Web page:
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Acupuncturist goes from Wall Street to starting a free clinic in India
- Kristen Forbes
- The Times - Features
Today Tadavarthy indeed owns a small business, located in Suite 205 at 7110 S.W. Fir Loop in Tigard, and she's stayed true to her goal of helping others
TIGARD - The story behind Anita Tadavarthy's pathway to acupuncture and Chinese medicine is as rich as the vibrant, bold colors on the walls of her Tigard clinic. A business and finance major who graduated from the University of Virginia, Tadavarthy initially worked for Morgan Stanley on Wall Street. She spent several years handling investments, mergers, acquisitions and buyouts for large corporations, such as Disney and Time Warner. This eventually led to a job working with the CFO of GAP in San Francisco, which later led to a job working in the finance division at Nike.
Tadavarthy, who says she has nothing but good things to say about all the companies she worked for, felt herself wanting to take a different path.
'I was supposed to go to business school. I had my recommendations. I had pretty much everything set up for me to go to business school. And I just couldn't do it. I'm just not cut from that cloth.'
Instead, Tadavarthy decided to think outside the box.
'I was at a coffee shop one day and I started thinking: What would happen if I didn't even think about having a degree in finance? If I didn't think I'd had these jobs working on Wall Street, working for Nike? What do I want to do? And I thought to myself, I want to be able help people, and I want to own a small business.'
Today Tadavarthy indeed owns a small business, located in Suite 205 at 7110 S.W. Fir Loop in Tigard, and she's stayed true to her goal of helping others. Seeking relief from pain, allergies, fatigue, hypertension and more, patients come to Metis Acupuncture Clinics to experience the healing power of acupuncture.
'The whole idea behind Chinese medicine is the idea of balance,' Tadavarthy says.
She begins her acupuncture sessions by asking her patients to describe the sensations they are experiencing. Knowing whether it's a dull ache, sharp pain, burning sensation, numbness, etc., then identifying where the sensation is coming from influences everything from the number of needles used to where the needles are inserted on the body.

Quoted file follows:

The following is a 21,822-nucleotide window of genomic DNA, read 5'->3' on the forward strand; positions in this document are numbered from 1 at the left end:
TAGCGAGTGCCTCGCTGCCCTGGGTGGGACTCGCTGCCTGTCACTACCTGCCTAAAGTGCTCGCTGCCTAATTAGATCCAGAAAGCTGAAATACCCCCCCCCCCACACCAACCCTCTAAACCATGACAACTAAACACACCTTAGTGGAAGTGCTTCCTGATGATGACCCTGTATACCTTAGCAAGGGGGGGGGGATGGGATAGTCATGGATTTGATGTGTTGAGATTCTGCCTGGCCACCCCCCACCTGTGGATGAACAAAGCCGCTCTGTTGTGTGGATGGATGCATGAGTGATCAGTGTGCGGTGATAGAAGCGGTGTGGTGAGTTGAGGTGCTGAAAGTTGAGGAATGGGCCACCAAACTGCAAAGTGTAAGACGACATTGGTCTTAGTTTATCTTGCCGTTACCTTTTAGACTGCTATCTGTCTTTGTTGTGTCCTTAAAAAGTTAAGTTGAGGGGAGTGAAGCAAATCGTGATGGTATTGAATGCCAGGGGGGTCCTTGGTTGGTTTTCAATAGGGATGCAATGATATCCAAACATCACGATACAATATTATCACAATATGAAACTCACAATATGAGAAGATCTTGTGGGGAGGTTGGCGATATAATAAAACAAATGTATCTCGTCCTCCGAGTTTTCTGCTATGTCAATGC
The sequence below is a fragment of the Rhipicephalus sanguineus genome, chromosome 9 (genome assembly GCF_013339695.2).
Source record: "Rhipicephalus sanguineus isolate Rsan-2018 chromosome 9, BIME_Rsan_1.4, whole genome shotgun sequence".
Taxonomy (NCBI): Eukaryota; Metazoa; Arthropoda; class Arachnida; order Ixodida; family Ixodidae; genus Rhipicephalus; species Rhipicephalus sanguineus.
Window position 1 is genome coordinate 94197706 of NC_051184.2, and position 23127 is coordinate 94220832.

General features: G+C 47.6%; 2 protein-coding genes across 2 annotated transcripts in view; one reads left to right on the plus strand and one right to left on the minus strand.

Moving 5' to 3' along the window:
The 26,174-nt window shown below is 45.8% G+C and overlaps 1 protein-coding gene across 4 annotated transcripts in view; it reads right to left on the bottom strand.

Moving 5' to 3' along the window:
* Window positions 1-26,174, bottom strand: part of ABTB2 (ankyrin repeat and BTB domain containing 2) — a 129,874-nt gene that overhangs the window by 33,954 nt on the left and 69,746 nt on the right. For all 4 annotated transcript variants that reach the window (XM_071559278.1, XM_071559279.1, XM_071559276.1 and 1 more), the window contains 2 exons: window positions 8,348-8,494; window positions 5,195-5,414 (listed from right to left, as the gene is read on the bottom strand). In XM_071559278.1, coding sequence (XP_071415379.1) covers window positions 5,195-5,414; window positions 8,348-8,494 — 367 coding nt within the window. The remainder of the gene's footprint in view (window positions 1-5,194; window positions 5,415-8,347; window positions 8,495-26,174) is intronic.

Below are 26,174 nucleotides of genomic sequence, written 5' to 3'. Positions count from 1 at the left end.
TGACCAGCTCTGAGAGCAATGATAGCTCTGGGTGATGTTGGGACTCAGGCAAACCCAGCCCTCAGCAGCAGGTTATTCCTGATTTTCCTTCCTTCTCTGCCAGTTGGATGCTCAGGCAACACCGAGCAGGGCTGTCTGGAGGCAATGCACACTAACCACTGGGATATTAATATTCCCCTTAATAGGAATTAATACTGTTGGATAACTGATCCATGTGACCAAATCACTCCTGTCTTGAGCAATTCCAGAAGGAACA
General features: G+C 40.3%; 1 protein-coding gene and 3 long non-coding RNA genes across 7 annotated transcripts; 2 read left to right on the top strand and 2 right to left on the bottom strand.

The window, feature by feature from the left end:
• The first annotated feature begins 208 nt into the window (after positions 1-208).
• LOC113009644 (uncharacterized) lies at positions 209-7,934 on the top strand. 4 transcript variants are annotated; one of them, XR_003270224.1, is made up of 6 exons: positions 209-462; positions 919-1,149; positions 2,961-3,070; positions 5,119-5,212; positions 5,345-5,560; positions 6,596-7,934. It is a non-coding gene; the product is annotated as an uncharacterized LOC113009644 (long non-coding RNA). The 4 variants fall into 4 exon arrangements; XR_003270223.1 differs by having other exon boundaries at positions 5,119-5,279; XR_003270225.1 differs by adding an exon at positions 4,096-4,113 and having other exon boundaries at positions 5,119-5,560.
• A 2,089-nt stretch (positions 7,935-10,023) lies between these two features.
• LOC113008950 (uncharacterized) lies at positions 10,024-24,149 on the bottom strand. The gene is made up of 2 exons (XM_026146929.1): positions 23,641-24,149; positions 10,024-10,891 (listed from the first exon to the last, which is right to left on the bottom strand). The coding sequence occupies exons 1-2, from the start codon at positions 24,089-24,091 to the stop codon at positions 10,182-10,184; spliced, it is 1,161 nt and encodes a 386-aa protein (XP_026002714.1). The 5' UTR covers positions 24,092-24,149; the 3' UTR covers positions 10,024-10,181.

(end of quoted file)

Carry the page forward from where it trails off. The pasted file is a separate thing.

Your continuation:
'When the patient tells me where, I diagnose which meridian was affected,' says Tadavarthy. The meridian gives me an idea of where you're located on the highway. I tell people I'm located at the intersection of 1-5 and 217. I tell them I'm off exit 292 and just like that, they know where I am. When the patient tells me it's near the wrist, it's not quite at the wrist, it's a little more proximal than the wrist and it's located on the most medial part of the forearm, then I know which meridian. Then I find a balancing meridian to balance the affected meridian.'
There are many ways to approach this medicine, Tadavarthy says, and she uses a Taiwanese, distal style. After she decides her balancing meridians, she uses a holographic imaging system to place the needles.
Tadavarthy explains that when she inserts the needles (the width of a human hair), she can feel the muscle fibers wrap around the needle. This tells her that the nerve ending recognizes the needle and is then able to communicate with the central nervous system. The central nervous system in turn communicates with the hypothalamus and different organs, which release endorphins to the affected areas.
Different patients experience different results. The patient treated on the day of this interview says he feels relief from his carpal tunnel symptoms immediately.
For Tadavarthy, her Tigard clinic is only one piece of the master plan. After graduating from the Oregon College of Oriental Medicine, Tadavarthy took four classmates to her father's home town in Repalle, India, to run a free clinic. For five months, Tadavarthy saw between 100 and 150 patients a day - mainly farmers, fishermen and laborers. For many of these patients, the free clinic was their only resource for health care.
Tadavarthy, who was born and raised in the United States, returned to India in November to evaluate the free clinic and put plans forth for building a free hospital there.
'My goal is to build my practice here and be able to step away for one month out of the year to go abroad and run the clinic and lay the groundwork to have a free hospital. That's going to take a long time.'
It's time Tadavarthy is willing to take, and it's a cause she's planning on devoting herself to.
As for her take on Western medicine, Tadavarthy is a proponent and says she doesn't intend for Eastern medicine to be a replacement.
'This is not a trauma-based medicine. If someone is having a heart attack: 911. If a woman is pregnant and going into labor: 911. If someone was in a car accident: 911. Third degree burn: 911. I can't stress to you enough that the combination of the two medicines, Western and Eastern, is so fantastic because Western medicine is really trauma-based and this medicine isn't. They can really work well together. The combination is synergistic.'
Tadavarthy gives 10 percent of her proceeds to humanitarian efforts. Her Web site is www.metisacupunctureclinics.com, and her phone number is 503-819-2904.